black right-hand spoke.
The range-topping SE L version comes with a generous helping of kit that includes
a surround sound package (plus the ability to read, write and send texts via
your Bluetooth-connected phone using the Skoda's range-topping infotainment
system with its large 6.5-inch swipeable colour LCD touchscreen), three-spoke
multifunction leather-wrapped wheel, rear parking sensors, auto-dimming rearview
mirror, auto lights and wipes, climate control AirCon, cruise control, DAB digital
radio, USB and SD card, power front windows, electrically-adjustable and heated
door mirrors, keyless engine start and stop, driver's computer, speed limiter,
a tyre pressure monitoring system and rear wash/wipe.
five-door bodyshell naturally includes two rear doors and the Fabia's good-sized
door openings provide easy entry and exit from the rear cabin. Once seated in
the back there's a good view out through the longish side windows that help
keep the cabin airy. For near six-footers there's unexpectedly
and impressively a fist of headroom, along with masses of space
for even the largest feet.
A five-door bodyshell naturally includes two
rear doors; the good-sized door openings provide easy entry and exit
from the rear cabin. Near six-footers enjoy a fist of headroom, and
masses of space for even the largest feet...
can relax in the outer seats that are upholstered in the same quilted-effect
material as the fronts and, importantly, keep you enjoyably located. Three belts
but only two headrests doesn't mean that a third in the middle can't be accommodated
although to do so means planting a foot either side of the central floor tunnel.
For kids it's fine; for adults it's still do-able.
South of the rear seats is a real-world boot; fold the 60:40-split seatbacks
and it expands to create a cargo bay with 1,150 litres (in case you're wondering,
the Fabia Estate offers 530 and 1,395 litres).
Skoda prides itself on providing 'really useful' stuff and they
do. Take the two position rear parcel shelf-cum-rigid luggage cover, for example:
it can be set at a halfway point where it provides a usefully deeper shelf in
the boot down behind the rear seatbacks and, at the same time, creates a separate
closed-off lower storage area taking in half the boot area segregating
your boot in this way usefully boosts practicality.
In its standard configuration there's a drop down to the boot floor over the
mid-thigh level loading sill. On the boot floor itself there's a repositionable
semicircular 'corral' that fits either side of the boot and which can be used
to ring-fence fragile objects or bottles. However, if it's just a single bottle
of Glenfiddich you've bought then there's a stand-alone bottle holder ready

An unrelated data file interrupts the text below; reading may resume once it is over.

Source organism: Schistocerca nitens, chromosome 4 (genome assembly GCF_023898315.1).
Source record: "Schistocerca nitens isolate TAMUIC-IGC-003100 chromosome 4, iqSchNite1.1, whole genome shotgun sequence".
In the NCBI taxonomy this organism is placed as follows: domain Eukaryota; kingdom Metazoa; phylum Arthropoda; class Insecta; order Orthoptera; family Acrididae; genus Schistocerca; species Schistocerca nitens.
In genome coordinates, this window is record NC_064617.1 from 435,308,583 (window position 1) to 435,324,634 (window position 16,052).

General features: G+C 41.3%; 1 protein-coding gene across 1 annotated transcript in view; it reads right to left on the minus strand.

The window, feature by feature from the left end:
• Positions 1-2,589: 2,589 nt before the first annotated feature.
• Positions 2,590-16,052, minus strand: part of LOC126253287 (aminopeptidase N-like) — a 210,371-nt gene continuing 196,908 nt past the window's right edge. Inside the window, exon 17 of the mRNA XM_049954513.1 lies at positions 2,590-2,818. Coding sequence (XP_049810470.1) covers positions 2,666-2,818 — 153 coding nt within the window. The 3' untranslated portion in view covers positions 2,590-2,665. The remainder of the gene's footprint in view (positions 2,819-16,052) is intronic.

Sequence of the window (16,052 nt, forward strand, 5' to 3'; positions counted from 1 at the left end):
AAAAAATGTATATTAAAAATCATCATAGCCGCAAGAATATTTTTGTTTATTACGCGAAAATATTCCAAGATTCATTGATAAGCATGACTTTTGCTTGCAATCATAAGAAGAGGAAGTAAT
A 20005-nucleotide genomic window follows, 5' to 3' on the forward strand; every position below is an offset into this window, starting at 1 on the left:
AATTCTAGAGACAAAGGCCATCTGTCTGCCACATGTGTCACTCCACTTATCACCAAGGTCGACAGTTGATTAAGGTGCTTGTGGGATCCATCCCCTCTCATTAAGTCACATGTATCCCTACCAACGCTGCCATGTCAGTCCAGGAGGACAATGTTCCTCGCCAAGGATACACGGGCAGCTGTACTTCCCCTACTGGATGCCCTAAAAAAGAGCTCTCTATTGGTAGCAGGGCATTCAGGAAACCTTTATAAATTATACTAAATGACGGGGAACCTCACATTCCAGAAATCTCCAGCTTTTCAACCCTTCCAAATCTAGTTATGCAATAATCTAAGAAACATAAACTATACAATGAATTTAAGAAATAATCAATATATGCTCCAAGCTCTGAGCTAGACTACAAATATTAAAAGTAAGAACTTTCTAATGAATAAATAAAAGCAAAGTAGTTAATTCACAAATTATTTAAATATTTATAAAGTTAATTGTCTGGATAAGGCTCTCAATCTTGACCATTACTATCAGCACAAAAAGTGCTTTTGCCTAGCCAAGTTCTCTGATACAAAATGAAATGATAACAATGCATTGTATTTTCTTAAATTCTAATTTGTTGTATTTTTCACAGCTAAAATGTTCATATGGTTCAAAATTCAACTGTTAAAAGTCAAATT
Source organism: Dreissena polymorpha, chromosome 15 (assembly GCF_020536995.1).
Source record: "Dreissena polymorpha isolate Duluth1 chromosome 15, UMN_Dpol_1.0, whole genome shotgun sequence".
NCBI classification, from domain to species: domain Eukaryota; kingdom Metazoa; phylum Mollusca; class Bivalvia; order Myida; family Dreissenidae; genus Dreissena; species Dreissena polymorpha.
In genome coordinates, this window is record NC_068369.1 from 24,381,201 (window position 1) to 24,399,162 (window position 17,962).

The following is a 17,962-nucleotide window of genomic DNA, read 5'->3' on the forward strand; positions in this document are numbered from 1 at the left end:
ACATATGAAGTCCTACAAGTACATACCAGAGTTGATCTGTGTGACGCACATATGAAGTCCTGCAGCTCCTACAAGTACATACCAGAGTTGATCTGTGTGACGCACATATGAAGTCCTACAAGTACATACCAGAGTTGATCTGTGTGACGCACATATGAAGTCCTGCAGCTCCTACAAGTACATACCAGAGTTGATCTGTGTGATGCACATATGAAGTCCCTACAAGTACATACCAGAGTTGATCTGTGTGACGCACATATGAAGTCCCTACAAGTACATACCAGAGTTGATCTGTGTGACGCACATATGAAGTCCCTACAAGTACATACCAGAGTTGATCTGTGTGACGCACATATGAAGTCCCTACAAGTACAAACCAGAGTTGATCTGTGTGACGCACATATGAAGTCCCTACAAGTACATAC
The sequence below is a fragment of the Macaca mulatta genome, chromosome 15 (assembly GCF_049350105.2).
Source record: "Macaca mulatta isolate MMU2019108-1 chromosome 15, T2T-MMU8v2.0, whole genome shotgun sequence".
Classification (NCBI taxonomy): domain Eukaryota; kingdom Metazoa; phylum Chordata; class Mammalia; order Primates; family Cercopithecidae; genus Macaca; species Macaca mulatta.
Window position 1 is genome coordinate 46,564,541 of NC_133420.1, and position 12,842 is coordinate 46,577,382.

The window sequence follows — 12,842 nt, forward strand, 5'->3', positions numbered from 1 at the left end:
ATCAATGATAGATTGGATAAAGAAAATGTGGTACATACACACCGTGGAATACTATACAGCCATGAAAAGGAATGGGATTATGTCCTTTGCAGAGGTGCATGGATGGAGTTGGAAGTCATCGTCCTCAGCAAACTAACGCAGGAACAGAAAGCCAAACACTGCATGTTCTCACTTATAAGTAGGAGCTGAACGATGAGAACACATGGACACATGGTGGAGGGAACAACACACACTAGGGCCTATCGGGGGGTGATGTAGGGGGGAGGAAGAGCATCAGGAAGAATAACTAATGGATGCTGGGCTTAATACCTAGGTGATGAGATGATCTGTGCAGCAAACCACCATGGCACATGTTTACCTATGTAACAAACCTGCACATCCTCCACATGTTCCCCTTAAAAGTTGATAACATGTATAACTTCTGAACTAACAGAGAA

and waiting on one side of the boot; on the opposite side is an open bin.
Naturally there are folding bag hooks, and stretchy nets of varying sizes to
ensure everything stays precisely where you place it. Elsewhere nice touches
abound, from the holder for your smart phone that fits into the dual cupholder
on the centre console, 1.5-litre bottle-holding front door bins, the ice-scraper
handily stored on the inside of the fuel filler flap, loads of cabin storage
including pull-out drawers built into both front seat bases, and the parking
ticket holder on the screen.
Fabia hatch prices start at just £10,600; for not much money at all you can
make it even better both from an eye-candy perspective as well as comfort and
handling. Our test car's eye-catching paintwork scheme of bright yellow topped
with a metallic black roof and door mirror 'skins' adds £785; the superb front
sports seats are a must-have and at £175 you'd be crazy not to have 'em); sports
suspension costs just £120; while the 'BEAM' black alloy wheels, so much cooler
than the standard alloys, are just £150 more.
Oh, and did we mention
the optional Driver
It warns the driver when
to take a break but
have to buy your
with the Fabia day-to-day is easy-peasy the air conditioning is
efficient; the driving position spot-on; you start and stop the engine simply
by pressing the button on the steering column where once you inserted the ignition
key; rear parking sensors are supplemented by parking graphics on the touchscreen
to make reversing easier; and if you prefer to do it the old fashioned way
looking over your shoulder well, that's also a piece of cake thanks
to the excellent all-round visibility.
Driver assistance features include a Speed Limiter, Electronic Stability Control
that uses an electronically-controlled differential (improves handling and steering
particularly when rounding corners), Front Assistant (audio/visual warning of
an impending collision that, should the driver fail to respond, initiates braking
to minimise any possible impact. Fabia's safety credentials are underscored
by its five-star Euro NCAP crash test rating. Oh, and did we mention the optional
Driver Fatigue feature? It warns the driver when to take a break
but you'll have to buy your own KitKat!
All in all this extrovert new Fabia is very easy to like: it's comfortable,
practical, easy to live with, fun to drive and pokey when asked but when it
comes to visiting fossil fuel forecourts it's also commendably conservative.
Skoda Fabia SE L 1.2 TSI 110PS DSG
Maximum speed: 122mph | 0-62mph: 9.4 seconds | Test Average: 49.1mpg
Power: 108bhp | Torque: 129lb ft | CO2 109g/km